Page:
As the summer ramps up, we're spending more and more time outside, enjoying as much of the seemingly endless days as we possibly can.
And you know what that means: bring on the bug spray.
You may have noticed a key ingredient on some of the "all natural" insect repellents with a wacky name: citronella oil.
What is this stuff? Is it safe? Is it just another chemical in disguise?
We're here to clear up your concerns and uncover the truth. Stick with us and let's dive right in!
What is Citronella Oil?
Citronella oil is a liquid essence that's distilled from two different types of grasses that grow mainly in Indonesia, Sri Lanka, and Taiwan.
When this liquid essence is distilled, it captures the beneficial properties of the grasses and carries them over, being able to be used by humans to ward off insects and as a cleansing agent.
How Does Citronella Oil Work?
This oil acts like an invisibility blanket to pests.
Essentially, anyone who smears this stuff on their skin immediately falls off an insect's radar—the pest can no longer smell that person, and no longer targets that person to pester them.
What Are the Benefits and Uses of Oil of Citronella?
This is citronella's claim to fame. It's most commonly found as an active ingredient in insect repellents, and many "green" outlets recommend citronella as an ideal alternative to chemicals like DEET in order to ward off the bugs if you're spending a lot of time outdoors.
Did you know that oil of citronella can help with inflamed points in your body? The Cymbopogon species of grasses from which the oil derives feature anti-inflammatory properties which are currently being studied for their pain-relieving abilities in humans.
In other ways, citronella can be used in and outside the home as a sort of after-clean conditioning agent. If applied to an already-clean surface, this oil provides an uplifting aroma that works to neutralize unpleasant scents in the home.
For a more detailed explanation of these benefits (plus a few extras), take a look at the video below!
Which Products Use Citronella Oil?
Given its pest repelling properties, citronella is a VERY popular ingredient in many different products! Check out some of the main ones below.
It's not uncommon to find that some of these backyard accessories are loaded with citronella oil. While there are a few varieties which use a chemical composition as fuel for the fire, many tiki torches run on citronella fuel because its tropical scent lends an island feel.
Due to its pleasant, citrusy scent, citronella is used in a variety of soaps. It acts as a mild cleansing agent and a strong deodorizer, so it's ideal as a top ingredient in bar bar soaps and body washes.
Because of oil of citronella's ability to—for all intents and purposes—make a person seem invisible to bugs, it's used as a primary ingredient in many different bug sprays.
It's popular worldwide for a few different reasons. In the east, where its root grasses are grown, oil of citronella is extremely inexpensive and therefore cheap to incorporate into daily life. In the west, most people are looking to distance themselves from chemicals, preferring "greener" methods instead.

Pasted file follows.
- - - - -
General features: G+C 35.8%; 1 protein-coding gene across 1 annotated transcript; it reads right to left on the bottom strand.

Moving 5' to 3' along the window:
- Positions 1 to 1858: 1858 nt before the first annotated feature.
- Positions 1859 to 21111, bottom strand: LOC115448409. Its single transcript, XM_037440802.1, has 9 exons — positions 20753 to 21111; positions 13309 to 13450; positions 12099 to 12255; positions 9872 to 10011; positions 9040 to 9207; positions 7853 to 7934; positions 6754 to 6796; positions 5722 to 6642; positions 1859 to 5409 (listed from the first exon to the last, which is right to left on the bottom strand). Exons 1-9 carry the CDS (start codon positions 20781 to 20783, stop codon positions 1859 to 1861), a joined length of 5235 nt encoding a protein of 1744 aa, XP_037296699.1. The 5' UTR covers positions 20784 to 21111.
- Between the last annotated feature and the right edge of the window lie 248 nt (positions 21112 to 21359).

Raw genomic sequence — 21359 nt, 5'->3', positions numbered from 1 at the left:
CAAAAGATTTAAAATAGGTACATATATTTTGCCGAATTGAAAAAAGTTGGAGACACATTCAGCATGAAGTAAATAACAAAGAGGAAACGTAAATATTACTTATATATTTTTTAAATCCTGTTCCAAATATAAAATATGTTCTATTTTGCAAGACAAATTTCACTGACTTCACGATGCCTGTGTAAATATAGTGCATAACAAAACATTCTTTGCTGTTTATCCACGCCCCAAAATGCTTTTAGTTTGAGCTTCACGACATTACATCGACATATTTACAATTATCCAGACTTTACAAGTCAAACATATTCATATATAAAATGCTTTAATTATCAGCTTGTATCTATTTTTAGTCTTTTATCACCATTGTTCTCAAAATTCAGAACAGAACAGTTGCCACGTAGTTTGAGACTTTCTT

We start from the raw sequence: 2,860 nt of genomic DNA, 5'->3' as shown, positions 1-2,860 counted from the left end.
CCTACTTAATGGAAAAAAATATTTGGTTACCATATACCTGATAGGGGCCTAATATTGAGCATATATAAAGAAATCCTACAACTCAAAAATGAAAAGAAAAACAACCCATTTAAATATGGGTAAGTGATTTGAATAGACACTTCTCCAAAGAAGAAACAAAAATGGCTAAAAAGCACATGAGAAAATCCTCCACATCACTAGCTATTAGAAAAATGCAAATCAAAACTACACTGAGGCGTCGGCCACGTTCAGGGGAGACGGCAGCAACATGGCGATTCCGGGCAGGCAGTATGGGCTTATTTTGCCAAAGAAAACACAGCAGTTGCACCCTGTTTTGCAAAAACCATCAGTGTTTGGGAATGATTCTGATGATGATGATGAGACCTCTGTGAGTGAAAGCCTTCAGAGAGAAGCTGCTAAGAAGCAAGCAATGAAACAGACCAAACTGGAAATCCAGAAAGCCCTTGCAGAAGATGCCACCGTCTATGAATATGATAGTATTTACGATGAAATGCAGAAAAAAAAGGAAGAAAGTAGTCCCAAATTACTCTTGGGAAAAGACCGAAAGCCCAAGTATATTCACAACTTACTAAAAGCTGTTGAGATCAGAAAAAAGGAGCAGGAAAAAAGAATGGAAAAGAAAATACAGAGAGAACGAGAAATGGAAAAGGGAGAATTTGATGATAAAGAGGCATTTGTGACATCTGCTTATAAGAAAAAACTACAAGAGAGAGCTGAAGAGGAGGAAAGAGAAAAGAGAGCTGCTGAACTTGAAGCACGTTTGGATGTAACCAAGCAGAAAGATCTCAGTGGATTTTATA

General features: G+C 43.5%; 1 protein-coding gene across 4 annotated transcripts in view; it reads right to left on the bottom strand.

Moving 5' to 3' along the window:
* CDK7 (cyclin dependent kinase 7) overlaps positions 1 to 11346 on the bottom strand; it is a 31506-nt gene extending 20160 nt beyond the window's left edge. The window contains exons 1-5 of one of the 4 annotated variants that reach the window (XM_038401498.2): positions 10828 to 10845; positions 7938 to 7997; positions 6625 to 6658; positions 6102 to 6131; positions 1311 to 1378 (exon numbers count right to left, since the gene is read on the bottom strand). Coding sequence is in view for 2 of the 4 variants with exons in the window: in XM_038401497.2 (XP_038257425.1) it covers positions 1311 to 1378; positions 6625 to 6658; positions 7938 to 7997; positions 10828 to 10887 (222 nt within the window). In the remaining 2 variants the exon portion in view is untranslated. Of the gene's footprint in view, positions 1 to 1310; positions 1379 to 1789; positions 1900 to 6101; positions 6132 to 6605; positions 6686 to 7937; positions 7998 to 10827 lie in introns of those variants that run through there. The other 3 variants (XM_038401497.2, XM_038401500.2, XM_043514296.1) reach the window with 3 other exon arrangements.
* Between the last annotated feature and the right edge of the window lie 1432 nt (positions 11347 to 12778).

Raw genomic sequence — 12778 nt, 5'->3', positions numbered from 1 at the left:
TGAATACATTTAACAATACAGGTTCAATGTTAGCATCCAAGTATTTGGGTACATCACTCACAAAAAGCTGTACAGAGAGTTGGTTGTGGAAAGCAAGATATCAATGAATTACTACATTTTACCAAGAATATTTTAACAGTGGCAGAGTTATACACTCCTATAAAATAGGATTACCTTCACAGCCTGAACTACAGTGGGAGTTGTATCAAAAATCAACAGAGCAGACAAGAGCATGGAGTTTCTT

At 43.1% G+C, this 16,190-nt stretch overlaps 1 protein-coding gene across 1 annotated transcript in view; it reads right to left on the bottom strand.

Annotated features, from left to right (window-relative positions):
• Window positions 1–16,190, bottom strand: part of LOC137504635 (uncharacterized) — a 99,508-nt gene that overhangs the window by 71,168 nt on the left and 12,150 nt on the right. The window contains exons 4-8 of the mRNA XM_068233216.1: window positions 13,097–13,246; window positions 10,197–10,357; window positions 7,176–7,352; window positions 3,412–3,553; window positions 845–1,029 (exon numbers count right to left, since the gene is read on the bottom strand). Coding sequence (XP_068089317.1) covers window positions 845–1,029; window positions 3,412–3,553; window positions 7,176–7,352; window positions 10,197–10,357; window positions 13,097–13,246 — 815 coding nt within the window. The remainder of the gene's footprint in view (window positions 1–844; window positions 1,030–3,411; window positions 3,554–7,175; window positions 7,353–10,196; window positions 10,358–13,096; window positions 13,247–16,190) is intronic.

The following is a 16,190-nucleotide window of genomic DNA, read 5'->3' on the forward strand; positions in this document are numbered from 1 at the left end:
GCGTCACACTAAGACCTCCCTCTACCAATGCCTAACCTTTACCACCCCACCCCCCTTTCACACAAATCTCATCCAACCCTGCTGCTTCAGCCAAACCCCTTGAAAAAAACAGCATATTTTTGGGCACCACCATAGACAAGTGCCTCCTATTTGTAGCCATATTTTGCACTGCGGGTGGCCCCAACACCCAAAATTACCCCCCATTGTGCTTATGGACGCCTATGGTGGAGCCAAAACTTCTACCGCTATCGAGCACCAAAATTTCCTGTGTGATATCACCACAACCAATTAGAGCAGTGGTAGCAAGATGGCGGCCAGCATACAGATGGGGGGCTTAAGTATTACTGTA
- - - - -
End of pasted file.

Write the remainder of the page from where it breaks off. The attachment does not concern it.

When Should You Consider Using An Citronella Oil-Based Product?
If you're looking at taking a new approach to pest control, check out how oil of citronella affects the following pests.
It won't cause harm to the mosquito, but it will prevent the mosquito from landing on your skin and biting you in the first place.
For an easy-breezy DIY citronella mosquito spray recipe, check out the video below!
In laboratory tests, citronella oil was paired with a control barrier and set out for groups of Argentine ants as well as red fire ants. The citronella oil was shown to be effective at killing 50% of the ants after a period of 30 minutes, and 100% of the ants after 24 hours.
Based on this scientific evidence, we'd say it's a pretty safe bet that citronella oil is pretty effective against ants!
Citronella oil contains a high amount of a chemical component called geraniol. Geraniol, in and of itself, can repel termites.
Keep in mind, though, that professional termite treatment will always be your best bet when you find out that you have these little guys burrowing their way through your wooden structures. However, if you've got a long wait list with your preferred pest control company or you need to wait a few weeks until payday...this is a quick-fix option.
Can You Grow Your Own Citronella?
Despite the fact that these grasses are native to the far east, you actually can grow them right in your backyard!
If you've got a green thumb and want to try your hand at growing a mosquito-free garden, you can find seeds for the two types of grasses from which citronella oil is derived: Cymbopogon nardus and Cymbopogon winterianus.
Is Oil of Citronella Dangerous To Humans?
So, will using this type of oil be detrimental to your health?
General Side Effects